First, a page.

In this Nov. 9, 2011 photo, Michael Rosselli stands near cracks in his garage floor at his home in Wawarsing N.Y. Rosselli’s basement and property flooded due to what he blames is leakage from the nearby Delaware Aqueduct. (AP Photo/Mike Groll)
WAWARSING, N.Y. (AP) — The same tunnel that delivers water to millions of faucets in New York City is blamed for leaving homes in this upstate town in soggy misery.
Residents say the leaky aqueduct running below their neighborhood creates flooding in their basements during even routine rain storms. They are plagued with heaving floors, moldy walls and sinkholes in their lawns.
“There’s just nowhere for the water to go on the property. It’s like a big wet sponge,” said Mike Rosselli, who raised his family in this semi-rural neighborhood 80 miles north of New York City.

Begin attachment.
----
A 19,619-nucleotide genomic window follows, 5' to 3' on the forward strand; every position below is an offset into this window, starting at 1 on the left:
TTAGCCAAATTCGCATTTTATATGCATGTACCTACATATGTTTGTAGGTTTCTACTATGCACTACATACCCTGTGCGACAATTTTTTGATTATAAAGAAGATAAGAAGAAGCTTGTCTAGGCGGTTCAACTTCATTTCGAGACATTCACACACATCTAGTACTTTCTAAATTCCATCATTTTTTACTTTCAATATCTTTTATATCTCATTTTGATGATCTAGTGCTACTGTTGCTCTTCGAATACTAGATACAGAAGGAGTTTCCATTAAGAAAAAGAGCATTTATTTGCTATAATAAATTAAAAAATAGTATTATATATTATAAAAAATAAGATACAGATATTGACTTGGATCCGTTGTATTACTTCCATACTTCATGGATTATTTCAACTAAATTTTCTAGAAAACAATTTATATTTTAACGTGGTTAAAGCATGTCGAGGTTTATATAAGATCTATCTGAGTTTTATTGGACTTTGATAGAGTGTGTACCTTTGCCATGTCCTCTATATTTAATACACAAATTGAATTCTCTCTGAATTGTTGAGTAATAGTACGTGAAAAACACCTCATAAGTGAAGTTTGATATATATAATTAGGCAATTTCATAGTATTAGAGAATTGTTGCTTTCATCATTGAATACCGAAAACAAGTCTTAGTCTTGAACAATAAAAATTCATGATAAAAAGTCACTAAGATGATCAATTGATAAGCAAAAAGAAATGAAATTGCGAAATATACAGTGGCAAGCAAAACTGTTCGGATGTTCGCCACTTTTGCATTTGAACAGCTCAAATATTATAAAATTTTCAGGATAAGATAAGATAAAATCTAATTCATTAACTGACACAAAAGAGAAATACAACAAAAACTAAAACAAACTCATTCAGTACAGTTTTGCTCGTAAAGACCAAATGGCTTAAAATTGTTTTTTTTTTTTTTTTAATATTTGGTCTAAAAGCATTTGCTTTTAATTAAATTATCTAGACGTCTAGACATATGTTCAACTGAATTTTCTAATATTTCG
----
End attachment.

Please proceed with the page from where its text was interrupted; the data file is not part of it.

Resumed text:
“We’re used to saying, ‘Oh, nice spring rain!’ Now it’s ‘Oh crap.’ … It’s a terrible way to live.”
After years of complaints and lobbying by residents, the government is preparing to spend more than $7 million to purchase homes from willing sellers in Wawarsing. But even as 67 homeowners have applied for the buyout, some residents fear the offers won’t be large enough to cover the cost of their homes and their out-of-pocket losses.
“I’m glad to see them finally stepping up and doing something, but for me it’s a little late,” said 65-year-old Andrea Smith as she walked around her trailer to point out a sinkhole on her lawn. She and her husband applied for a buyout as a way of telling government officials they have a problem, but she says they won’t sell.
Complaints of flooded basements and squishy lawns have come from residents of this town at least since the Login to read more